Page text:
Another Claim of Original Christianity in Practice Today

Claims of original Christianity in practice today occur regularly. I recently saw one on the CBS show, 60 Minutes.

According to the show, in a remote peninsula in northern Greece exists a place that some believe is the most sacred on earth, and the closest thing to original Christianity.

In fact, Father Thedosios, a resident and evidently a “mechanical wizard” because he has somehow maintained continuous electricity and occasional hot water on this ancient property, said, “Many Christians in the world, they are looking for the original church, you know, for the ancient church,”[i]   When asked if he thinks this is the closest to the original church, Father Thedosios said, “Yes. When you come to orthodoxy, you will see, it has everything you ever sought for.”[ii]

The segment is, in fact, remarkable. It tells the story of a group of men incredibly dedicated to living a lifestyle of dedication to getting close to God. And there is some evidence that they’re very blessed in this endeavor as the show reports.

Despite a lifestyle of austerity and hard work the monks:

  • are extremely healthy with very little cancer, heart disease and other illnesses associated with life in the modern world
  • report an extreme satisfaction, to the point to where they never want to leave
  • are reviewed in the report as participating in prayer services where they achieved “ecstasy”
  • in fact live a lifestyle where they pray continuously around the clock

All of the above are extremely praiseworthy. The fact that this monastery, along with others nearby, exist after so many centuries, is fantastic.  So I don’t want to take anything away from the greatness of what these people have achieved.

But it does it truly represent original Christianity? Let’s look at a few of the elements of their lifestyle.

In Love Feasts – Fellowship So Sweet, we read of a documented practice of meals of fellowship, called love feasts, where there was great sharing by all the members of the original Christian community, including women.

That leads us to the next point, that women are banned.  In this version of original Christianity that is represented by some as the living example of what it was like to live as an “original Christian” the only participants are men with no women, no children, no worldly distractions, and the minimum worldly interaction to survive.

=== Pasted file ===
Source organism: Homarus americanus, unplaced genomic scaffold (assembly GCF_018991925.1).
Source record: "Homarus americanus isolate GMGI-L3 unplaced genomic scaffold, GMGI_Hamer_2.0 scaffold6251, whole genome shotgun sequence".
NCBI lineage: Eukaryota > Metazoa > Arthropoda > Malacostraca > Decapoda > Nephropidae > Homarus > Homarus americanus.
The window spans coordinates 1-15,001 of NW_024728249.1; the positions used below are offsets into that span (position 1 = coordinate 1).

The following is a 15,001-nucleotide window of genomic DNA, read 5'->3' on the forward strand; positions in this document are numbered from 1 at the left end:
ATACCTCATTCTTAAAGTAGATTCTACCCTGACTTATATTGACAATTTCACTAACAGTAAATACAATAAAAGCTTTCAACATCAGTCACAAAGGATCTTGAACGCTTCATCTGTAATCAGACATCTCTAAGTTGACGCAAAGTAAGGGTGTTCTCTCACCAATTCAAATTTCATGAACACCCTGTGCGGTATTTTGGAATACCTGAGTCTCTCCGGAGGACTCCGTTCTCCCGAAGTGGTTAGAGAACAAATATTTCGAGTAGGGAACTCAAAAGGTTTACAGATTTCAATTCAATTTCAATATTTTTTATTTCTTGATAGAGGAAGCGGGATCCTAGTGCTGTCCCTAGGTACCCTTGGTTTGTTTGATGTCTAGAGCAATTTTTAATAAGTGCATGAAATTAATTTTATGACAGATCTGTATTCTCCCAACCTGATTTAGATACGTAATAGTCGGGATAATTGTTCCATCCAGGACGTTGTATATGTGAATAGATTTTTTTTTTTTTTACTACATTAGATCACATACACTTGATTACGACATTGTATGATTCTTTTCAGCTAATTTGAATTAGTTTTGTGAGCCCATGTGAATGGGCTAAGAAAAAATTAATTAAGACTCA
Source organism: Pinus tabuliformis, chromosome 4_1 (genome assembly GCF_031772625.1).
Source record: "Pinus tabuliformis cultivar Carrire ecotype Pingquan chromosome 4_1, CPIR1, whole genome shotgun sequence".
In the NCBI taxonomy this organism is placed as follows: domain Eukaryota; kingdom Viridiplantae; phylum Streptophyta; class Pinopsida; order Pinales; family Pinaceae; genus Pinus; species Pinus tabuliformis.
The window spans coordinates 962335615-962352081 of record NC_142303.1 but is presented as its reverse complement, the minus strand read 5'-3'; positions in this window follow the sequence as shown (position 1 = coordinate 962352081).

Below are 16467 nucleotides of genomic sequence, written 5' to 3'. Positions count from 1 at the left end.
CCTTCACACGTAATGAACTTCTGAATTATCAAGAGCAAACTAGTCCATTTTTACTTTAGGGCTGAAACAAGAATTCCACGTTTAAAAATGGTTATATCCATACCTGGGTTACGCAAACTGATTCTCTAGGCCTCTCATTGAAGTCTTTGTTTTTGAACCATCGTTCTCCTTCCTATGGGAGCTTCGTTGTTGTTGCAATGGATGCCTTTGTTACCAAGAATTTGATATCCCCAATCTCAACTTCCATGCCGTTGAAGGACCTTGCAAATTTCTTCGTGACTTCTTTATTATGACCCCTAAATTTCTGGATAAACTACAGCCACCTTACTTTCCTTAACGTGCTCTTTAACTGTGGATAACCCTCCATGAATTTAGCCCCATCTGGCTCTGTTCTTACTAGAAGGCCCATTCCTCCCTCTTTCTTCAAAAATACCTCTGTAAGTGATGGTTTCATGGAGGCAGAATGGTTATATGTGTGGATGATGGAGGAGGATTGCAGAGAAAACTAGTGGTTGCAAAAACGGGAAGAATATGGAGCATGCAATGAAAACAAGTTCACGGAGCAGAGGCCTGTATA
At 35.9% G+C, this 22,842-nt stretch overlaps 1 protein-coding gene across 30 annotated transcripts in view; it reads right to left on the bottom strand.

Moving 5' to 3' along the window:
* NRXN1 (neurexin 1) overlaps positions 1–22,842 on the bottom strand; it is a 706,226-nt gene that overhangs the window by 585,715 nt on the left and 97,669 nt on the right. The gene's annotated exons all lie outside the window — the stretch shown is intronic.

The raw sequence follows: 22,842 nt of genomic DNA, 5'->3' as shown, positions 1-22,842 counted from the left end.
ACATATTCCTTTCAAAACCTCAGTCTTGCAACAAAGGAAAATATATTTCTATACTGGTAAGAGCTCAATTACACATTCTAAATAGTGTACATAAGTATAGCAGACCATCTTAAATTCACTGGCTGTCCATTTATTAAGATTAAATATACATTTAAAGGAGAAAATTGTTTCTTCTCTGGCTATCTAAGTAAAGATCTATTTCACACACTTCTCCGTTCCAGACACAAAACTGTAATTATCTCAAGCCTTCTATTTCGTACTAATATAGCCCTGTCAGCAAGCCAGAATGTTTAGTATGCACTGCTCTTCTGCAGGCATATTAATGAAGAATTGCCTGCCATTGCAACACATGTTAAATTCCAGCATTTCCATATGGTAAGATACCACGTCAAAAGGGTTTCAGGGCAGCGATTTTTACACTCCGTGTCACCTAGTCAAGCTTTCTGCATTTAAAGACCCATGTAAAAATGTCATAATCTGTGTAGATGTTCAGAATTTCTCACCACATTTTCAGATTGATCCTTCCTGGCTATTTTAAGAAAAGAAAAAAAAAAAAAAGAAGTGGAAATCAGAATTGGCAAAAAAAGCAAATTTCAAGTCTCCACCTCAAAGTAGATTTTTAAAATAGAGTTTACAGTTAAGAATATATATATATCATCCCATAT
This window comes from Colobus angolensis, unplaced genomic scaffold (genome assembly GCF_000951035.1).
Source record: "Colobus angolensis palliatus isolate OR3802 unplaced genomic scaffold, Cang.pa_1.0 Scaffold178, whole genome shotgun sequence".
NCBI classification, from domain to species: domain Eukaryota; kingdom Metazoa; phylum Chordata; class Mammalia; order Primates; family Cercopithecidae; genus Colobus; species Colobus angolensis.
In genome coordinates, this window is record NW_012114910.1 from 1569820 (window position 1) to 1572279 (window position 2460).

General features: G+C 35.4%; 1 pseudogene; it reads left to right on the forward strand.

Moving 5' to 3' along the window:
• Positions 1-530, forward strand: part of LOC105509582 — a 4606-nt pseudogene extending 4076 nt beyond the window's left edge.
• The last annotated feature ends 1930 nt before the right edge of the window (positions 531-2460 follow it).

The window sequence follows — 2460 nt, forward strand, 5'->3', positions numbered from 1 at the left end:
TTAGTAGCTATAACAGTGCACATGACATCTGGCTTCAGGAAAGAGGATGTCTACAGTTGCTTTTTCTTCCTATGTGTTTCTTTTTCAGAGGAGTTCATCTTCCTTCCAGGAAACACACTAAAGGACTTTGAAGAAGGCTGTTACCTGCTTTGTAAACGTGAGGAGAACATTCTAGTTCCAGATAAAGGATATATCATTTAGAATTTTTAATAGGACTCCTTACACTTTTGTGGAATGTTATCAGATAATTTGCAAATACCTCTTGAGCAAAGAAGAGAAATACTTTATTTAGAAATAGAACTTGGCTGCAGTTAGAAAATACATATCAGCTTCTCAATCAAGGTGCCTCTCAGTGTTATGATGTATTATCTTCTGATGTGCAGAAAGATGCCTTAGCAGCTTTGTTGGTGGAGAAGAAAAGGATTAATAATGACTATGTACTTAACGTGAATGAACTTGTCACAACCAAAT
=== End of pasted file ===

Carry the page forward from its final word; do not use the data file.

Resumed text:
The monastery has some extreme disciplines like “embracing death”:

“‘The first thing a monk does is embrace and love death,’ Father Serapion told Simon. ‘Because death is the ticket to the other life. And without a ticket, you can’t travel.’

‘Where do you get the ticket?’ Simon asked.

‘Here, in this life. That’s what we do each day, we prepare for death – but with joy. We are joyful about our journey to heaven,” he replied.’[iii]

This emphasis on this way of dealing with death is admirable but not exactly what the original Christian church emphasized, with its emphasis on walking in the power of the Holy Spirit to spread the word of God to the people all over the world.

Another element of monasticism as depicted in the show is the elevation and importance of icons.  The 60 Minutes show was able to show that the monasteries have some of the most oldest and most valuable icons in the world, although they see them more as articles important to liturgical living than precious works of art.  Nevertheless, I can’t help but think that the original apostles and disciples would be amazed and disappointed by the elevation and growing importance of icons after their deaths.

The fact is that monasticism first became a discipline among a small percentage of the Christian population hundreds of years after original Christianity.  So while these men can be greatly admired for their dedication and service, to call them the best representatives of original Christianity does not agree with the facts.


[i] From Mt. Athos: A visit to the Holy Mountain, at;contentBody, a transcript of the CBS’ show “60 Minutes” which first aired around April 2011.

[ii] ibid.

[iii] ibid.

(c) 2012 Mark W Smith, All rights reserved.

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